Vallas owns the Vallas Group, a professional services firm that focuses exclusively on government and the public sector, according to his public LinkedIn Page. 

In 2021, Vallas worked as a consultant for the Bronner Group, according to the 2022 statement of financial interest he filed with the Chicago Board of Ethics on June 31 as he launched his campaign for mayor of Chicago. 

City rules require candidates for public office and elected officials to identify sources of income greater than $1,000, and to indicate whether they earned less than $5,000, more than $5,000 but less than $25,000 or more than $25,000. Vallas indicated he earned more than $25,000, according to the form.

Vallas did not report any other sources of income to the Chicago Board of Ethics.

Battle for City Council Continues

In addition to opposing Johnson in the mayoral race, the independent expenditure fund funded by INCS has also spent $107,000 to boost the campaigns of five candidates for City Council in the April 4 runoff: Kim Walz in the 46th Ward, Ald. Gilbert Villegas in the 36th Ward, Lamont Robinson in the 4th Ward, Martina “Tina” Hone in the 5th Ward and Ald. Monique Scott in the 24th Ward race.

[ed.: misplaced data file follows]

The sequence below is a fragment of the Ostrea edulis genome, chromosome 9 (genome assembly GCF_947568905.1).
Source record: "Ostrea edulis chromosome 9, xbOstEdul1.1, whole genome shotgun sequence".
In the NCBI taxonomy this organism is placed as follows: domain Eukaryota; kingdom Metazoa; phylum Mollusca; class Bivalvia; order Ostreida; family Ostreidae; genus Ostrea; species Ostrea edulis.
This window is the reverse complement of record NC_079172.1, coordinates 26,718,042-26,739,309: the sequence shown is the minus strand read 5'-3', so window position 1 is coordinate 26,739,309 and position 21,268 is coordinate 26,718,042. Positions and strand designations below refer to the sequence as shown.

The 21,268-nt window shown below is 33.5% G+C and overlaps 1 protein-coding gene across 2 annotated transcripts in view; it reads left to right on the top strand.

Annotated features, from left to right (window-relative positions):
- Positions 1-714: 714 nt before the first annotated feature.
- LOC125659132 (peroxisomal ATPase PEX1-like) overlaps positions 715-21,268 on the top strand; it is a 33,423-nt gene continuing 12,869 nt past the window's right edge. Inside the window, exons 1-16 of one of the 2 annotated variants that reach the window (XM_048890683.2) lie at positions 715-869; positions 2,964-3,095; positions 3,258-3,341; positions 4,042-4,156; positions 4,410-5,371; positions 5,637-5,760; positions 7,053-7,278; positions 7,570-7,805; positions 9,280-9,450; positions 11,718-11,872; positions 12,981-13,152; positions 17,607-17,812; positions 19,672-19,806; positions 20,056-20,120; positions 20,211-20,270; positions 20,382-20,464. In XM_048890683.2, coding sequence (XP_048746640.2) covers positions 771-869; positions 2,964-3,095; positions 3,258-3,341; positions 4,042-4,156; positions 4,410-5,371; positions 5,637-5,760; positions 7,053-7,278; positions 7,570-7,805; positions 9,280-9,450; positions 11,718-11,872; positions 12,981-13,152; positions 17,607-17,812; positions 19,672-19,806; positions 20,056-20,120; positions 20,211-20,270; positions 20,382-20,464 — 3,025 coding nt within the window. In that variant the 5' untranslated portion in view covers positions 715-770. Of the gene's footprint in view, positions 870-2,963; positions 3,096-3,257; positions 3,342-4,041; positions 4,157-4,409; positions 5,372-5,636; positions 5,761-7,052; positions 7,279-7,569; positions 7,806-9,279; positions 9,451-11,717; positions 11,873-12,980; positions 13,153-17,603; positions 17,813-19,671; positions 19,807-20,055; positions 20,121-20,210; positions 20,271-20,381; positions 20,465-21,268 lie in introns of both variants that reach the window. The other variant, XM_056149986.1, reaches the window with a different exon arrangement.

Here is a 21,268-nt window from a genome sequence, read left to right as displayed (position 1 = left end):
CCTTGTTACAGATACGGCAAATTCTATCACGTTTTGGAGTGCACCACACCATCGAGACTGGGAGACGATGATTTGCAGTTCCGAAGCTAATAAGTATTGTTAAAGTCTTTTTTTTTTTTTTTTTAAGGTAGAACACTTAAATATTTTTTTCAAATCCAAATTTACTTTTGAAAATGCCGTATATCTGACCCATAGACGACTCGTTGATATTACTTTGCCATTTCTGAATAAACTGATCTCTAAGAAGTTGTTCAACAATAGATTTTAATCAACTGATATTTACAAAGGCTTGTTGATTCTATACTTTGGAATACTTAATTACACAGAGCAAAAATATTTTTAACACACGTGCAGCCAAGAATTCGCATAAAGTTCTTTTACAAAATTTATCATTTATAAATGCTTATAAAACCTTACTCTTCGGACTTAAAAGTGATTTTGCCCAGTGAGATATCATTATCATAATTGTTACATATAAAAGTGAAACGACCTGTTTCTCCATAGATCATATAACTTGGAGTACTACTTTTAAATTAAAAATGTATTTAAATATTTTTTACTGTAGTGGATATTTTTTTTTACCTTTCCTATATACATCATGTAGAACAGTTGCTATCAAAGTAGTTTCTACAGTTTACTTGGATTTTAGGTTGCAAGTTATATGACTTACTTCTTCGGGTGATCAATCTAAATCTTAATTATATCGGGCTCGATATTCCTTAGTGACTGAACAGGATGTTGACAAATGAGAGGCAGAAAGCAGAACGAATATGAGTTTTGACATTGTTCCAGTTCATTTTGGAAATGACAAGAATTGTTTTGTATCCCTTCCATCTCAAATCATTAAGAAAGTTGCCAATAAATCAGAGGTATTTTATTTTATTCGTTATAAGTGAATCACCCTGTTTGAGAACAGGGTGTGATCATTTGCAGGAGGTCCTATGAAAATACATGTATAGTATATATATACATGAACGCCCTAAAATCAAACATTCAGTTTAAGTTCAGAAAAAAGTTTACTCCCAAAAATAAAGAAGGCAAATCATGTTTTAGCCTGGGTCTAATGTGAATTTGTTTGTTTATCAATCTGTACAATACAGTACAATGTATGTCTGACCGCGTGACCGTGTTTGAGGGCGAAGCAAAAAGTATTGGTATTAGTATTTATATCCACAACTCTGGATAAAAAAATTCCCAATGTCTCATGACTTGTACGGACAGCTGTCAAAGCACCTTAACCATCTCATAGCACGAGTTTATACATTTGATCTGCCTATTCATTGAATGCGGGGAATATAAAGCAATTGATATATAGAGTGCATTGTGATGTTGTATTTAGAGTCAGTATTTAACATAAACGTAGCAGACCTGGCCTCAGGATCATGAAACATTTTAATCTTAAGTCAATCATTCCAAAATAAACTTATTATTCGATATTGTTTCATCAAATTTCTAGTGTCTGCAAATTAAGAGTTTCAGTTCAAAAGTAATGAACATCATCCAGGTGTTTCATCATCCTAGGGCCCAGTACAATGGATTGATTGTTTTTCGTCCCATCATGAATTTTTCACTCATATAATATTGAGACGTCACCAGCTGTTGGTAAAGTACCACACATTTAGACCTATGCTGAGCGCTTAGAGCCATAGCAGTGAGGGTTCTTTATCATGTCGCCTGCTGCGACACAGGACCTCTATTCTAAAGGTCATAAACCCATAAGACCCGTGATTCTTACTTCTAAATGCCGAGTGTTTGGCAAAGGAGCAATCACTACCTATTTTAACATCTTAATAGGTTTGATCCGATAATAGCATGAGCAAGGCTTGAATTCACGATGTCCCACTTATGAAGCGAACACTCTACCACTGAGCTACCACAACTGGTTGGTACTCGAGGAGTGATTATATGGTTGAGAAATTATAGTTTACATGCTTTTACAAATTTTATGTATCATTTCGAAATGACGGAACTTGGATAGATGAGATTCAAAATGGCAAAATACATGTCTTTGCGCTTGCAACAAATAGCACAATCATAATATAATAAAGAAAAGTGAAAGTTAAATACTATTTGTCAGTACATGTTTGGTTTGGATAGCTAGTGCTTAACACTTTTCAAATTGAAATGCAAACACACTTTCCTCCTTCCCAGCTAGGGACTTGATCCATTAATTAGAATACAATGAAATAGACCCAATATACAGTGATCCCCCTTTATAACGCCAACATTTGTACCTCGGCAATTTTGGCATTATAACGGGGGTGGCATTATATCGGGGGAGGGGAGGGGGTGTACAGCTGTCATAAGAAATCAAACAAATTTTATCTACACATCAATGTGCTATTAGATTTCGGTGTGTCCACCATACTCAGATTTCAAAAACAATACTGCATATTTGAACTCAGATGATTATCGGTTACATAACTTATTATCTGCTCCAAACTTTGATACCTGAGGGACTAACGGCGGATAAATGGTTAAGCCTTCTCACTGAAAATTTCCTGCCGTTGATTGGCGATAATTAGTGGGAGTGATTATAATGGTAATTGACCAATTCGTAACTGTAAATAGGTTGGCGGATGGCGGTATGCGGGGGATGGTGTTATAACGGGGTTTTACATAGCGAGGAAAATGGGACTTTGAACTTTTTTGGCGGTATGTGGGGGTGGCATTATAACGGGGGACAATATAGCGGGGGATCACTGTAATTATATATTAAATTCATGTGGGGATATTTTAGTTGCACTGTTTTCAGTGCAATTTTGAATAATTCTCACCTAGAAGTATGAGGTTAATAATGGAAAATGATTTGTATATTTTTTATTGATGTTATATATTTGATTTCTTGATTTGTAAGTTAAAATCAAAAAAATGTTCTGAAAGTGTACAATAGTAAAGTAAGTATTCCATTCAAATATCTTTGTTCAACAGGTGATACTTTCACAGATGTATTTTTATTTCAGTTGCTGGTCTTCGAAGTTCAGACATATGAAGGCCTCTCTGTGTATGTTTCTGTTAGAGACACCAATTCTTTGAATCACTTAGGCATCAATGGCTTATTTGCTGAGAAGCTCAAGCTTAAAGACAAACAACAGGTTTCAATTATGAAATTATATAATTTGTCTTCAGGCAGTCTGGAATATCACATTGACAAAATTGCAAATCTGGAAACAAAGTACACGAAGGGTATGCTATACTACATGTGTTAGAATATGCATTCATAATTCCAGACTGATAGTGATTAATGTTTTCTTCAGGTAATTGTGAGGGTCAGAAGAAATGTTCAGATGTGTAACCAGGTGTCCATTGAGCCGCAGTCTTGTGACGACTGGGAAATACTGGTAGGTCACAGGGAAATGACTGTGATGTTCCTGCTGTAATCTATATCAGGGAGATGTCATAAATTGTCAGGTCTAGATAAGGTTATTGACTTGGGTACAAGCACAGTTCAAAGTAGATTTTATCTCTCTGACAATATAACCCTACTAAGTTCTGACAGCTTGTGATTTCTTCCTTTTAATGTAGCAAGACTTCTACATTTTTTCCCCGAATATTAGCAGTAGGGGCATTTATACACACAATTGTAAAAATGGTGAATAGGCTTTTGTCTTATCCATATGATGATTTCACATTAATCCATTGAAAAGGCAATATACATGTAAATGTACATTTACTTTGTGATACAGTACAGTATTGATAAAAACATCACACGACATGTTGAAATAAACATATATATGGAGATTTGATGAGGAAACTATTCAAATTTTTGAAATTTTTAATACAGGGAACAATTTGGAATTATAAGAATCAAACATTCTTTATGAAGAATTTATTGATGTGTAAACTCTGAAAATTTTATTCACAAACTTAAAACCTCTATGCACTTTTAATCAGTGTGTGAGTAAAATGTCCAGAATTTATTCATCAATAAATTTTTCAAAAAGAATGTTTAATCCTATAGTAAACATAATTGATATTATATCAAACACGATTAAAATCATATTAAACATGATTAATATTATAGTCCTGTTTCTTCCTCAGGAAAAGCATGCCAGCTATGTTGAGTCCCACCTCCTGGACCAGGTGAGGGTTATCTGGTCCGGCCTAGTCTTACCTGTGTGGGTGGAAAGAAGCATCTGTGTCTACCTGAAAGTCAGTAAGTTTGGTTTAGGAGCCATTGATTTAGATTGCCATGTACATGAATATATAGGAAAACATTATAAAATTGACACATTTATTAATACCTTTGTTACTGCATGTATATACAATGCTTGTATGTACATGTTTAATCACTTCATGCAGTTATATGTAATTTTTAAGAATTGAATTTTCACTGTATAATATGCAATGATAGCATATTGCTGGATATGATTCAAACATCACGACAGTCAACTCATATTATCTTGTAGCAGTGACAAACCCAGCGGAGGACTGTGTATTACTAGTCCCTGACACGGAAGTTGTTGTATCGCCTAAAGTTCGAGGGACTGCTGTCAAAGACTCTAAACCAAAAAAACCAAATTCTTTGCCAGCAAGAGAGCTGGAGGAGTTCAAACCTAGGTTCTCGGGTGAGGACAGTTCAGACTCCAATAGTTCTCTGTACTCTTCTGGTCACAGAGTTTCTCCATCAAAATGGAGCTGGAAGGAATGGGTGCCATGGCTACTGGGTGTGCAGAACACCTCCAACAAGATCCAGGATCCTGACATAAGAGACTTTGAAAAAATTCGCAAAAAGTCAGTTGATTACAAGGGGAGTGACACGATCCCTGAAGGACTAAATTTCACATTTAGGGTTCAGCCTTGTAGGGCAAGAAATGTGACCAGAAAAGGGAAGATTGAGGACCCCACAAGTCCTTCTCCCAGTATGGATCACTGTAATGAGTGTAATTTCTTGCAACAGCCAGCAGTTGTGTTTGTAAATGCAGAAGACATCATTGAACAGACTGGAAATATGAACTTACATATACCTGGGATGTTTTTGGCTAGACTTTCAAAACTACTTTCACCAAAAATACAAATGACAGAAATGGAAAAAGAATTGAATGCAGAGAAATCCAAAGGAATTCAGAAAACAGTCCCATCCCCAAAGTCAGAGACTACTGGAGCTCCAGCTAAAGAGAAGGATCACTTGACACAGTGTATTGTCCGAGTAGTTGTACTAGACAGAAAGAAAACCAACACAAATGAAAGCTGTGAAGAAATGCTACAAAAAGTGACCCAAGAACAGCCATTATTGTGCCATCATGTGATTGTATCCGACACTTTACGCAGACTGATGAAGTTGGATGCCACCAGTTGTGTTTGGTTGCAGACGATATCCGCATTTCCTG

In the first round of voting, INCS made approximately $277,000 worth of independent expenditures on behalf of Villegas, Ald. Emma Mitts (37th Ward), Ald. Felix Cardona (31st Ward) and Ald. Stephanie Coleman (16th Ward) as well as Jessica Guiterrez, running to replace Ald. Ariel Reboyras in the 30th Ward.

Villegas and Guiterrez were the only candidates backed by INCS not to win outright on Feb. 28.

Villegas faces Lori Torres Whitt, a teacher backed by the Chicago Teachers Union in the runoff. In all, INCS has spent nearly $72,000 boosting Villegas’s campaign while two political action committees affiliated with the teachers’ union have contributed more than $120,000 to Torres Whitt’s campaign, including more than $40,500 during the runoff, according to state records.